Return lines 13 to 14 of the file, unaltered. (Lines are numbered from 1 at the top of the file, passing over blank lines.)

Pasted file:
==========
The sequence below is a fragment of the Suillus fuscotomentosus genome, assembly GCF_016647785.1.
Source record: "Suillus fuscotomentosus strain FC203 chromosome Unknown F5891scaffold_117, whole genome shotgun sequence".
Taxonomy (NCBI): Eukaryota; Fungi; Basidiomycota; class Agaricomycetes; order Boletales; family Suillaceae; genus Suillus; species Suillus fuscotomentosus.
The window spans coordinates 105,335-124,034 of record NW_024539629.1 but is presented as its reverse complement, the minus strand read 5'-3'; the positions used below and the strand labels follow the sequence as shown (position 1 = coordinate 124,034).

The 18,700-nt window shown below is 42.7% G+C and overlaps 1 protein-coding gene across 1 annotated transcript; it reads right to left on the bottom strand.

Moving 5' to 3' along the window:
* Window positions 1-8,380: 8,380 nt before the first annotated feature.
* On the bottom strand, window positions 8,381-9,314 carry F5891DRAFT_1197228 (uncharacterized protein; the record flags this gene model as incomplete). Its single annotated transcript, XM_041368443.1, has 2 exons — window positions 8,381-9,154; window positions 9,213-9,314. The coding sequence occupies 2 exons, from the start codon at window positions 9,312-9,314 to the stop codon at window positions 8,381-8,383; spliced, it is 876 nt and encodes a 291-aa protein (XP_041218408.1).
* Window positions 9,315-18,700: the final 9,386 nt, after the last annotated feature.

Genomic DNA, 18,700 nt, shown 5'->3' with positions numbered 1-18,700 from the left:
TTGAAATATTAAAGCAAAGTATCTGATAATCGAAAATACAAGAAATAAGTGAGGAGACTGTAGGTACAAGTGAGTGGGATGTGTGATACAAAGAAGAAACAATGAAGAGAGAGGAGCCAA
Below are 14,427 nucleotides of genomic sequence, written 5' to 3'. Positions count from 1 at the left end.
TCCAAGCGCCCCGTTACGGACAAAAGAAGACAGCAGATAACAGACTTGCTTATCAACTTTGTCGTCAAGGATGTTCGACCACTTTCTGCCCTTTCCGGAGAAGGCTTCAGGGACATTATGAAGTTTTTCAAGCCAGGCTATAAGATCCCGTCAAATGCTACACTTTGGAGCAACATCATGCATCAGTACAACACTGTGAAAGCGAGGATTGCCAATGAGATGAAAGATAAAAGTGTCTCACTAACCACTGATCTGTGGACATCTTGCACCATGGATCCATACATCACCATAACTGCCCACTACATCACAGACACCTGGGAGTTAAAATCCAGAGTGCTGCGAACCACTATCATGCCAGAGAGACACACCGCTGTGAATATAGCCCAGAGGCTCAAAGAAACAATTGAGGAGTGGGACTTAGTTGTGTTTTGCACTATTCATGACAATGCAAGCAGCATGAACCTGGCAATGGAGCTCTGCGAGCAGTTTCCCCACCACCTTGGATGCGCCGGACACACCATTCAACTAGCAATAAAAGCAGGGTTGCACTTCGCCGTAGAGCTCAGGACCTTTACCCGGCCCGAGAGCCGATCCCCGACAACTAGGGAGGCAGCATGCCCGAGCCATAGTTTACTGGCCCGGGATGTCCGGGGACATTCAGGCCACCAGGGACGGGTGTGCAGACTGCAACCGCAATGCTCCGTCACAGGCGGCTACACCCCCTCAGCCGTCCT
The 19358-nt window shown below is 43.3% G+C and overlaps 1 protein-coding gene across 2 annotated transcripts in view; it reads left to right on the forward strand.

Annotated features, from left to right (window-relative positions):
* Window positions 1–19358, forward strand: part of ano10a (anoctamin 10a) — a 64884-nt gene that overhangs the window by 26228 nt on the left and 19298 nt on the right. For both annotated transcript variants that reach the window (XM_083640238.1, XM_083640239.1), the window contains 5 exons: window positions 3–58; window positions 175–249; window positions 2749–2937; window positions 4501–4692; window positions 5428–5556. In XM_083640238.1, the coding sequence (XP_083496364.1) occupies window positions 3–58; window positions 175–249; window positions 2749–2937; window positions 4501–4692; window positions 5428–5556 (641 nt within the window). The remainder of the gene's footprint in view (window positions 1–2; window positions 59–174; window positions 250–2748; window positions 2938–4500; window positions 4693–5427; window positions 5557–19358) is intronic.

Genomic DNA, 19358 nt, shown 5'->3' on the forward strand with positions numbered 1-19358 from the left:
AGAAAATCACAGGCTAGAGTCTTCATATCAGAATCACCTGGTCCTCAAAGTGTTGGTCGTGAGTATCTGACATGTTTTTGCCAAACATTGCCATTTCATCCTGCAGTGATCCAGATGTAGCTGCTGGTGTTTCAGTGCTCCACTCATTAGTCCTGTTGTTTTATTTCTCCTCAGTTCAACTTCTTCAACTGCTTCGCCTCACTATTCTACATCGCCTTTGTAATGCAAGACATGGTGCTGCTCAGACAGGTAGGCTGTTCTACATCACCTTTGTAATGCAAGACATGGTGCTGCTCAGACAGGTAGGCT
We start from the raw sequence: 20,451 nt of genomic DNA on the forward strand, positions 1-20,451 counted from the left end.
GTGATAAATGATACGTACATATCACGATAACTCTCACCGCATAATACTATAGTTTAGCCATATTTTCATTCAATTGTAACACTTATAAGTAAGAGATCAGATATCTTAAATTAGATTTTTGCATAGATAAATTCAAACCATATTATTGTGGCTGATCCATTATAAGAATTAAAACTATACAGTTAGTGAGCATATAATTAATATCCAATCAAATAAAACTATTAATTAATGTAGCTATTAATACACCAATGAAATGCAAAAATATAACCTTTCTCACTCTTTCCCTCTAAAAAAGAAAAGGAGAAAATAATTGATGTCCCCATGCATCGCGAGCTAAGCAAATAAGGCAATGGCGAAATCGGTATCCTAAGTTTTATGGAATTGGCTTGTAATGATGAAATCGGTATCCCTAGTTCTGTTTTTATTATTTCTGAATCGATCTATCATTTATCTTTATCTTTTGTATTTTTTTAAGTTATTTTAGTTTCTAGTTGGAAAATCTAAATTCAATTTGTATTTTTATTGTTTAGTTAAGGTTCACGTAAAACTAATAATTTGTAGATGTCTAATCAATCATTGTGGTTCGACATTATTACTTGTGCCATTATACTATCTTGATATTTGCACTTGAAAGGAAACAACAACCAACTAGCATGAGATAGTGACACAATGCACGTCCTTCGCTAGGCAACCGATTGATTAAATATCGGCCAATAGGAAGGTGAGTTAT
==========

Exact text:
TCCAAGCGCCCCGTTACGGACAAAAGAAGACAGCAGATAACAGACTTGCTTATCAACTTTGTCGTCAAGGATGTTCGACCACTTTCTGCCCTTTCCGGAGAAGGCTTCAGGGACATTATGAAGTTTTTCAAGCCAGGCTATAAGATCCCGTCAAATGCTACACTTTGGAGCAACATCATGCATCAGTACAACACTGTGAAAGCGAGGATTGCCAATGAGATGAAAGATAAAAGTGTCTCACTAACCACTGATCTGTGGACATCTTGCACCATGGATCCATACATCACCATAACTGCCCACTACATCACAGACACCTGGGAGTTAAAATCCAGAGTGCTGCGAACCACTATCATGCCAGAGAGACACACCGCTGTGAATATAGCCCAGAGGCTCAAAGAAACAATTGAGGAGTGGGACTTAGTTGTGTTTTGCACTATTCATGACAATGCAAGCAGCATGAACCTGGCAATGGAGCTCTGCGAGCAGTTTCCCCACCACCTTGGATGCGCCGGACACACCATTCAACTAGCAATAAAAGCAGGGTTGCACTTCGCCGTAGAGCTCAGGACCTTTACCCGGCCCGAGAGCCGATCCCCGACAACTAGGGAGGCAGCATGCCCGAGCCATAGTTTACTGGCCCGGGATGTCCGGGGACATTCAGGCCACCAGGGACGGGTGTGCAGACTGCAACCGCAATGCTCCGTCACAGGCGGCTACACCCCCTCAGCCGTCCT
The 19358-nt window shown below is 43.3% G+C and overlaps 1 protein-coding gene across 2 annotated transcripts in view; it reads left to right on the forward strand.